Let’s I.D.this one that whines when picked up
I’ve got another one for you, I have looked all around your beetle pages and can’t seem to id this one. When It was picked up it may a noise like a crying baby and once again we need you assistance to identify it. I thought it may be some type of stag beetle because of the jaws, but it just isn’t the right color. Thanks again, Tiffany
We thought this looked like one of the ground beetles, but we checked with Eric Eaton for a second opinion. Here is his response: “Well, yes, this is a carabid….sort of:-) Depends on whether you still consider tiger beetles a separate family! This looks to be a specimen of Megacephala virginica. If it has ivory marks on the tips of the wing covers then it is M. carolina. Yes, they are cool!” Tiger Beetles belong to the Family Cicindelidae and they are voracious hunters that prey on many injurious insects.
Hello Lisa Anne and Daniel, I recently came across your website and I was pleased to see such a vibrant (and well-done) site. I’m an entomologist and evolutionary biologist (specializing on the systematics, taxonomy and evolution of tiger beetles and their close relatives) and I have to say that I’m impressed with your accuracy rate! It’s much, much better than other comparable sites I’ve come across over the years. The two of you must really love insects. In any case, I noticed that you are open to information from specialists, so I thought I’d give you a few ID’s of species that I came across on your pages. I was having trouble sleeping, so I went through all of the tiger beetles, scaratines, etc and checked them out. Here you go: I’ll bookmark your site and check it out when I’m having trouble sleeping again!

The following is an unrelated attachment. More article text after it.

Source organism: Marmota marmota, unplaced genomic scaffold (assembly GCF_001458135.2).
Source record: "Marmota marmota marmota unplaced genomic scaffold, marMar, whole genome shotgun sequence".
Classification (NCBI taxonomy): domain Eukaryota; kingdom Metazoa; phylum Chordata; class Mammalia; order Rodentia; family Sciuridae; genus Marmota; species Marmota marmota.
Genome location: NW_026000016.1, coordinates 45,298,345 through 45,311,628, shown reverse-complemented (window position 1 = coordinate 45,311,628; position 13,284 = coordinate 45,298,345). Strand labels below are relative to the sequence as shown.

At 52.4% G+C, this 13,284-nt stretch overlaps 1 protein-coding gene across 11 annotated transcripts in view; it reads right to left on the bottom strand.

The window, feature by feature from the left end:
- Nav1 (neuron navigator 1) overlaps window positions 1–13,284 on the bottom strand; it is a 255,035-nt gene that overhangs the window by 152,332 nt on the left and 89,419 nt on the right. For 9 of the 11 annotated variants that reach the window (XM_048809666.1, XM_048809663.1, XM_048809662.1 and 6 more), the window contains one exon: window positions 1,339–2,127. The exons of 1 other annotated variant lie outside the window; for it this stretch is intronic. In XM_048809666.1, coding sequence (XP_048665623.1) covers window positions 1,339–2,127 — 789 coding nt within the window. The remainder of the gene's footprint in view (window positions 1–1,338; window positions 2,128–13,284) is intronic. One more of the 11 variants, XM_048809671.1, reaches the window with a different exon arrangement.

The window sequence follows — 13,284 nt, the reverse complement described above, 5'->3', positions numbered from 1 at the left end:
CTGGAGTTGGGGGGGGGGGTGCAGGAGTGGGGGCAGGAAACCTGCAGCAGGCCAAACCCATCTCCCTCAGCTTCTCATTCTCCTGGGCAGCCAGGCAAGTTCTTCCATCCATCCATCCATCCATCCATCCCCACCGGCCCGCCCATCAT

This is indeed a Megacephala (Tetracha) species, but actually M. carolina. You can most easily tell the two US species of Megacephala apart by coloration. M. carolina has a rainbow-colored back… red, green, and unpigmented cream-colored areas at the tip of the back (elytra). M. virginica is much bigger (17-22 mm) and is entirely dark metallic black-green on the back except for the cream-colored markings. It also has a noticeably rougher texture. Hope that helps! The whine is called “stridulation” and often occurs when some species of insects are picked up (a number of insects do this). And yes, the majority of professional insect systematists recognize tiger beetles as a subfamily/supertribe within the Carabidae. Nice photo!
Daniel P. Duran
Dept. of Biological Sciences